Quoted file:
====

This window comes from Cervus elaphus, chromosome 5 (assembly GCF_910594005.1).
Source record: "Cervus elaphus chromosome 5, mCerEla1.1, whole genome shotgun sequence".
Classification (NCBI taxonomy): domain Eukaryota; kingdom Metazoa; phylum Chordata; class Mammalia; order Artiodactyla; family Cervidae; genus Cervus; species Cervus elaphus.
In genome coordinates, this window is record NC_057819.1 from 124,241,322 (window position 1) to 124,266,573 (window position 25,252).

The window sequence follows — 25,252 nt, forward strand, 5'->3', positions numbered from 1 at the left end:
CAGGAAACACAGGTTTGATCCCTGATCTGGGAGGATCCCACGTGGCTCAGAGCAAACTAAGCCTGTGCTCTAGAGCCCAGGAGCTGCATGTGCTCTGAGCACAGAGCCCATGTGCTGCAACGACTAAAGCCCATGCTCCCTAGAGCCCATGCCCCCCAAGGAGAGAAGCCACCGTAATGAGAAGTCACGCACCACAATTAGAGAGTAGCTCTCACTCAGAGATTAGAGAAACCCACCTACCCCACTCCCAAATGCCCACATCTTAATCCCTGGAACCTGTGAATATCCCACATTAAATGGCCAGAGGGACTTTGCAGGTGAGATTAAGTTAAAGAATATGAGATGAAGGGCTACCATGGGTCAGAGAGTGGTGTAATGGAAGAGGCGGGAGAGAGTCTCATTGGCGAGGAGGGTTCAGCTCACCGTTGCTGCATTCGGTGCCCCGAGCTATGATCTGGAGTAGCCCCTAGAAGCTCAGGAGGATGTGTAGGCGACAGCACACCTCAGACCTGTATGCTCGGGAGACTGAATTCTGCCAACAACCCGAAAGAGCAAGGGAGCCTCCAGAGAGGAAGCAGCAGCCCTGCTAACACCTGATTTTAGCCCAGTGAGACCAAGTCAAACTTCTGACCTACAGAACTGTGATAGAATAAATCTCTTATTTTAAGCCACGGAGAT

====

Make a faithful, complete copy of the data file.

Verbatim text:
This window comes from Cervus elaphus, chromosome 5 (assembly GCF_910594005.1).
Source record: "Cervus elaphus chromosome 5, mCerEla1.1, whole genome shotgun sequence".
Classification (NCBI taxonomy): domain Eukaryota; kingdom Metazoa; phylum Chordata; class Mammalia; order Artiodactyla; family Cervidae; genus Cervus; species Cervus elaphus.
In genome coordinates, this window is record NC_057819.1 from 124,241,322 (window position 1) to 124,266,573 (window position 25,252).

The window sequence follows — 25,252 nt, forward strand, 5'->3', positions numbered from 1 at the left end:
CAGGAAACACAGGTTTGATCCCTGATCTGGGAGGATCCCACGTGGCTCAGAGCAAACTAAGCCTGTGCTCTAGAGCCCAGGAGCTGCATGTGCTCTGAGCACAGAGCCCATGTGCTGCAACGACTAAAGCCCATGCTCCCTAGAGCCCATGCCCCCCAAGGAGAGAAGCCACCGTAATGAGAAGTCACGCACCACAATTAGAGAGTAGCTCTCACTCAGAGATTAGAGAAACCCACCTACCCCACTCCCAAATGCCCACATCTTAATCCCTGGAACCTGTGAATATCCCACATTAAATGGCCAGAGGGACTTTGCAGGTGAGATTAAGTTAAAGAATATGAGATGAAGGGCTACCATGGGTCAGAGAGTGGTGTAATGGAAGAGGCGGGAGAGAGTCTCATTGGCGAGGAGGGTTCAGCTCACCGTTGCTGCATTCGGTGCCCCGAGCTATGATCTGGAGTAGCCCCTAGAAGCTCAGGAGGATGTGTAGGCGACAGCACACCTCAGACCTGTATGCTCGGGAGACTGAATTCTGCCAACAACCCGAAAGAGCAAGGGAGCCTCCAGAGAGGAAGCAGCAGCCCTGCTAACACCTGATTTTAGCCCAGTGAGACCAAGTCAAACTTCTGACCTACAGAACTGTGATAGAATAAATCTCTTATTTTAAGCCACGGAGAT